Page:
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In “Learning To Drive” Wendi (Patricia Clarkson) is a successful writer and book critic who we meet as her husband (Jake Weber) is leaving for another woman. Darwan (Ben Kingsley) is a driving instructor who is an American citizen after looking for political asylum having been a prisoner in India. In addition he is working a second job as a taxi driver and is about to embark in an arranged marriage with an older woman (Sarita Choudhury) from his previous country.
Wendi, being a New Yorker--“Queens is not New York” --has never learned, never needed to learn how to drive--”With buses, cabs and trains you don’t have to learn to drive in New York (Manhattan)--consequently you know these two people will be thrown together especially with Darwan a straight ahead, sage, correct way of thinking, metaphor spouting wise man and Wendi a writer with imagination, no discipline, who only in her writing is focused and otherwise not too smart about other people.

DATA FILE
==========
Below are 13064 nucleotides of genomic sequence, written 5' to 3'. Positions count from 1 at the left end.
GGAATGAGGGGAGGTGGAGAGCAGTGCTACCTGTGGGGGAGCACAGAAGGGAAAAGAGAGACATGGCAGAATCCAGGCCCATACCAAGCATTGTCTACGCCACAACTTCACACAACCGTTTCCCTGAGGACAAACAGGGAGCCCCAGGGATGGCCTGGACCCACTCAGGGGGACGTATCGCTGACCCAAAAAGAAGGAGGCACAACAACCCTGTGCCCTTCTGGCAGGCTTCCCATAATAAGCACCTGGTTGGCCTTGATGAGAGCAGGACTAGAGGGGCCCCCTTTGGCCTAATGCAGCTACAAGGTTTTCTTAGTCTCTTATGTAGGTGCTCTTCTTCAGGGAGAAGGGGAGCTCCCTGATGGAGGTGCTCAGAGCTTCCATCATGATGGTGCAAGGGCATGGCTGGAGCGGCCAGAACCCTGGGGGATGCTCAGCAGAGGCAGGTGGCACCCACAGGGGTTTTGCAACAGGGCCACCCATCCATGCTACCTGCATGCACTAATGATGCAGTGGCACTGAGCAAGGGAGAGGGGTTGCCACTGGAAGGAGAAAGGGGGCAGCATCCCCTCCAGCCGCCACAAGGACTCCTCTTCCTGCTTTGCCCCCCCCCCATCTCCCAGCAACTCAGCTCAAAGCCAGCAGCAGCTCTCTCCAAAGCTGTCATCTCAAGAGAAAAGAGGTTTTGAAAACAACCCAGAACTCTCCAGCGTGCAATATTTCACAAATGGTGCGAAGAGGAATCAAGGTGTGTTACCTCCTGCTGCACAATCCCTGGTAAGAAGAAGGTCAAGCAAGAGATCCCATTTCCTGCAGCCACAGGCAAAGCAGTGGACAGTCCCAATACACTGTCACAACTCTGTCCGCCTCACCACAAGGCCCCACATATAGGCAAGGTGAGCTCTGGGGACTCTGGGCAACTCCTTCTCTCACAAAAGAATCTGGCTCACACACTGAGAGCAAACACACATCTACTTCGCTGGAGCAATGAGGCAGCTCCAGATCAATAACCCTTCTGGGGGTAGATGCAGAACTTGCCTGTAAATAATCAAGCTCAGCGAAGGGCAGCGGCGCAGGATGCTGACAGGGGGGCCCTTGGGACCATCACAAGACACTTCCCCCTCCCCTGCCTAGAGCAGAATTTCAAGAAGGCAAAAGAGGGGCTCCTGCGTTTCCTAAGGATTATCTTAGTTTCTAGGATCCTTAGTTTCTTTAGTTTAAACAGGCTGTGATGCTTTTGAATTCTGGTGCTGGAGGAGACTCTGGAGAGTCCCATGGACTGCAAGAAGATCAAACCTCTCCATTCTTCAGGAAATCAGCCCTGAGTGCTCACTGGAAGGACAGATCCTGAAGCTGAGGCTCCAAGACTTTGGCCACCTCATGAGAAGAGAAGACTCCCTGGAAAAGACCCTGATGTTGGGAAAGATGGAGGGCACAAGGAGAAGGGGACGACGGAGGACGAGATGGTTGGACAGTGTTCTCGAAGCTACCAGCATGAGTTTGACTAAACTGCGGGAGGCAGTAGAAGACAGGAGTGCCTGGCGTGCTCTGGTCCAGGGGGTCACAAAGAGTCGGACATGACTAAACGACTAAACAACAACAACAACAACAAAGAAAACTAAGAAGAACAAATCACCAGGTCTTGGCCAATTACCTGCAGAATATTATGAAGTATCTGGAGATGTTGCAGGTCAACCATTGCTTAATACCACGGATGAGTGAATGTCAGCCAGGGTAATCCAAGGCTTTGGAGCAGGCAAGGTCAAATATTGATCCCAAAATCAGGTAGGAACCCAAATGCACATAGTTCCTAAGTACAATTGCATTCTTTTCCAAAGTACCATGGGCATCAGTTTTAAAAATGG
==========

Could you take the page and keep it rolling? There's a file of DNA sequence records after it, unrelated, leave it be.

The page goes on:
Darwan, as a cab driver, witnesses the break up between Wendi and her husband as they are his fares after the two storm out of a restaurant. Wendi’s daughter, Tasher (Grace Gummer) goes to school in Vermont, and works on a farm, so in order to see her daughter--”My husband always did the driving”--which is not near any accessible transportation, she decides to take driving lessons and the two people of different temperaments, cultures, different thoughts on marriage are brought together for this ‘small’ independent movie. No, it doesn’t go where you think it will but only by a near miss.
Ben Kingsley, having a thicker accent than he did as Ghandi, brings more to the role than the script gives him in scenes as when he is harassed for his race or talks about what happened to him in India while Patricia Clarkson is luminous and at the same time, within the same scene, uncomprehending what is happening to her. There is a funny sex scene with a blind date and Samantha Bee has the best, and funniest line, in the movie playing Wendi’s sister.
The two leads, as expected give excellent performances, Jake Weber is strong in his scenes with Clarkson and this is the first time I have been impressed with Grace Gummer though her role is woefully underwritten. Sarita Choudhury introduces an interesting aspect to the film which could have added another dimension if the screenplay by Sarah Kernochan and the direction by Isabel Coixet had followed through.
“Learning How To Drive” is a 90 minute movie that holds your attention with the acting, what the film could have been and what it does and doesn’t do in the short running time.



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